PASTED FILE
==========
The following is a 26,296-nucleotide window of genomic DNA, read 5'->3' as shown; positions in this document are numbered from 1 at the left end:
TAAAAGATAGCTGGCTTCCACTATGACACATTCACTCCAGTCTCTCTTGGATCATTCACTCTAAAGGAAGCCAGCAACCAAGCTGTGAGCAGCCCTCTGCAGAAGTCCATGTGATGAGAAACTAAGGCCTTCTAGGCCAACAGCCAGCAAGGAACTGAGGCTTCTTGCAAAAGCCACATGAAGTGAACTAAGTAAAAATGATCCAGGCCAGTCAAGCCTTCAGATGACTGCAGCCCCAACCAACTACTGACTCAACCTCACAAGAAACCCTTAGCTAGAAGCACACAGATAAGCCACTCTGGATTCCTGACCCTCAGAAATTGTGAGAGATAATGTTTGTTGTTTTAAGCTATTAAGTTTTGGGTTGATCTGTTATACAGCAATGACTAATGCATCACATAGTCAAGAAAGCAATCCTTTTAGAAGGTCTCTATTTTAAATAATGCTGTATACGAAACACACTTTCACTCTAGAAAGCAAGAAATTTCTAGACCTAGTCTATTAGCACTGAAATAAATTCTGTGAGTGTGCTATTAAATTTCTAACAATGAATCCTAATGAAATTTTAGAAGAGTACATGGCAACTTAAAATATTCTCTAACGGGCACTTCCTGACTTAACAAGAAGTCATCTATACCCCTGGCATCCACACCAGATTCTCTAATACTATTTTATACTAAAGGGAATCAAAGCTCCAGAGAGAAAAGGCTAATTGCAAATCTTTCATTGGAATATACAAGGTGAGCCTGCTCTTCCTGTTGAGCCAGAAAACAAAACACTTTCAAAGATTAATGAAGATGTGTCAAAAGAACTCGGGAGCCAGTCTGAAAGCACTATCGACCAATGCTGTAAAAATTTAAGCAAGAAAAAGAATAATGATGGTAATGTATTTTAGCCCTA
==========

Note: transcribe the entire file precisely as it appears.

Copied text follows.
The following is a 26,296-nucleotide window of genomic DNA, read 5'->3' as shown; positions in this document are numbered from 1 at the left end:
TAAAAGATAGCTGGCTTCCACTATGACACATTCACTCCAGTCTCTCTTGGATCATTCACTCTAAAGGAAGCCAGCAACCAAGCTGTGAGCAGCCCTCTGCAGAAGTCCATGTGATGAGAAACTAAGGCCTTCTAGGCCAACAGCCAGCAAGGAACTGAGGCTTCTTGCAAAAGCCACATGAAGTGAACTAAGTAAAAATGATCCAGGCCAGTCAAGCCTTCAGATGACTGCAGCCCCAACCAACTACTGACTCAACCTCACAAGAAACCCTTAGCTAGAAGCACACAGATAAGCCACTCTGGATTCCTGACCCTCAGAAATTGTGAGAGATAATGTTTGTTGTTTTAAGCTATTAAGTTTTGGGTTGATCTGTTATACAGCAATGACTAATGCATCACATAGTCAAGAAAGCAATCCTTTTAGAAGGTCTCTATTTTAAATAATGCTGTATACGAAACACACTTTCACTCTAGAAAGCAAGAAATTTCTAGACCTAGTCTATTAGCACTGAAATAAATTCTGTGAGTGTGCTATTAAATTTCTAACAATGAATCCTAATGAAATTTTAGAAGAGTACATGGCAACTTAAAATATTCTCTAACGGGCACTTCCTGACTTAACAAGAAGTCATCTATACCCCTGGCATCCACACCAGATTCTCTAATACTATTTTATACTAAAGGGAATCAAAGCTCCAGAGAGAAAAGGCTAATTGCAAATCTTTCATTGGAATATACAAGGTGAGCCTGCTCTTCCTGTTGAGCCAGAAAACAAAACACTTTCAAAGATTAATGAAGATGTGTCAAAAGAACTCGGGAGCCAGTCTGAAAGCACTATCGACCAATGCTGTAAAAATTTAAGCAAGAAAAAGAATAATGATGGTAATGTATTTTAGCCCTA